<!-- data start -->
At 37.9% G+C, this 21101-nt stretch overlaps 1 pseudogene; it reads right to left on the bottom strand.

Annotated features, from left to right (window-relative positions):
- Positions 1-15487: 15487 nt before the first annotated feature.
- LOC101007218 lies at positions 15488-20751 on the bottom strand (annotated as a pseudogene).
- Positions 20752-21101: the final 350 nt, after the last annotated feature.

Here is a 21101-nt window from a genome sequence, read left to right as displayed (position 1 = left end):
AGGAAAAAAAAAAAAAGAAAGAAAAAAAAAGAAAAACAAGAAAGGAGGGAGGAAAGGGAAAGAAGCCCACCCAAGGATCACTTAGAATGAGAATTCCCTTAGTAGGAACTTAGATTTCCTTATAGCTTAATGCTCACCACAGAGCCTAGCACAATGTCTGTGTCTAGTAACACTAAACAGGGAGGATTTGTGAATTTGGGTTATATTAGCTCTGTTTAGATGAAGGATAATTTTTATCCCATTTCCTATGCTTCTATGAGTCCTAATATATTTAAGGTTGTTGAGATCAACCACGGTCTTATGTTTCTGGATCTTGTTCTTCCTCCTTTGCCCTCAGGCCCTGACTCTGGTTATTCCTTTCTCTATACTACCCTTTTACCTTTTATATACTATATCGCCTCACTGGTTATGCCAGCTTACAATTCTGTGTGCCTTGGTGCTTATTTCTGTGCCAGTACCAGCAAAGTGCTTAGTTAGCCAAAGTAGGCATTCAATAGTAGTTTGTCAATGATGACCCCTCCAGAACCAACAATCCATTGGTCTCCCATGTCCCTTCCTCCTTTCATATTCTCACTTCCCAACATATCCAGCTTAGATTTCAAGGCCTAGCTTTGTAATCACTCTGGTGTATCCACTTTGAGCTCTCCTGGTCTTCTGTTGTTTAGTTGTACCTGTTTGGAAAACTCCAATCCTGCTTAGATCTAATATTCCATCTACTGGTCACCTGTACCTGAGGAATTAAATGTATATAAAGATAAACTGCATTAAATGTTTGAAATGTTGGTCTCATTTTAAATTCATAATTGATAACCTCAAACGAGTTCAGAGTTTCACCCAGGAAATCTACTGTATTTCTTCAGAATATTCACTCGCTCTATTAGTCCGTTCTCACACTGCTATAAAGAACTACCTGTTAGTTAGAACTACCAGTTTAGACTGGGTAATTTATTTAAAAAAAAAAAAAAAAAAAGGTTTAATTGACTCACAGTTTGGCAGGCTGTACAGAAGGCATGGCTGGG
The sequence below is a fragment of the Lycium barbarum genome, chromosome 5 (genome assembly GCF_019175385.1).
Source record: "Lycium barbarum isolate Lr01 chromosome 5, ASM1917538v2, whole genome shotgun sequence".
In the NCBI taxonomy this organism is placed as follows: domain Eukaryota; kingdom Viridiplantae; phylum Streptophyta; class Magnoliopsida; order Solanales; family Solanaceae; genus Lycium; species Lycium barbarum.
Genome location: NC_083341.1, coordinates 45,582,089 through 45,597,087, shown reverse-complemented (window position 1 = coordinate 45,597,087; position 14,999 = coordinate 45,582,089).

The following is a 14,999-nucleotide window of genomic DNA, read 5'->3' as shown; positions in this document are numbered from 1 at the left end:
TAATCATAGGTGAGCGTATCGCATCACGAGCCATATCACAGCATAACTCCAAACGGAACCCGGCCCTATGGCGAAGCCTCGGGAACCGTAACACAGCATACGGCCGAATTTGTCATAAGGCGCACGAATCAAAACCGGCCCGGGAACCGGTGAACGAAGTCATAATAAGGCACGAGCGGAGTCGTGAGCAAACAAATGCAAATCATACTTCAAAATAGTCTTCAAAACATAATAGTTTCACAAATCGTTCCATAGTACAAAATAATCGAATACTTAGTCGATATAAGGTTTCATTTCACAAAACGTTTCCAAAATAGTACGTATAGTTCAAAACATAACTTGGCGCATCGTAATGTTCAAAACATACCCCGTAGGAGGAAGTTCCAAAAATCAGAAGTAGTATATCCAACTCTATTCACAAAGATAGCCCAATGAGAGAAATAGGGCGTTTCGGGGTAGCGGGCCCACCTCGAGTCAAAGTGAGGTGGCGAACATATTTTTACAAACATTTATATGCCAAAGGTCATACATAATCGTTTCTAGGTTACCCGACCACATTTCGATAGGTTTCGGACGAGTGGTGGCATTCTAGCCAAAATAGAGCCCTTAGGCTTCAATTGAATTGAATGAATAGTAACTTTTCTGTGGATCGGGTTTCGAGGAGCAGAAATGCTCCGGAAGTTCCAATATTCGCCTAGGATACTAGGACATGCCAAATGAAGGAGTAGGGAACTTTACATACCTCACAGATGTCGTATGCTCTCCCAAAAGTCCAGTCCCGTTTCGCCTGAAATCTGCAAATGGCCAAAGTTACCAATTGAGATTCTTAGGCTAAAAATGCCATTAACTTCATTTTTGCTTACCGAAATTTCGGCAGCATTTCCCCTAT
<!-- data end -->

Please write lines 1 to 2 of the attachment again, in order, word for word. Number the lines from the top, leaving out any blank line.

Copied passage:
At 37.9% G+C, this 21101-nt stretch overlaps 1 pseudogene; it reads right to left on the bottom strand.

Annotated features, from left to right (window-relative positions):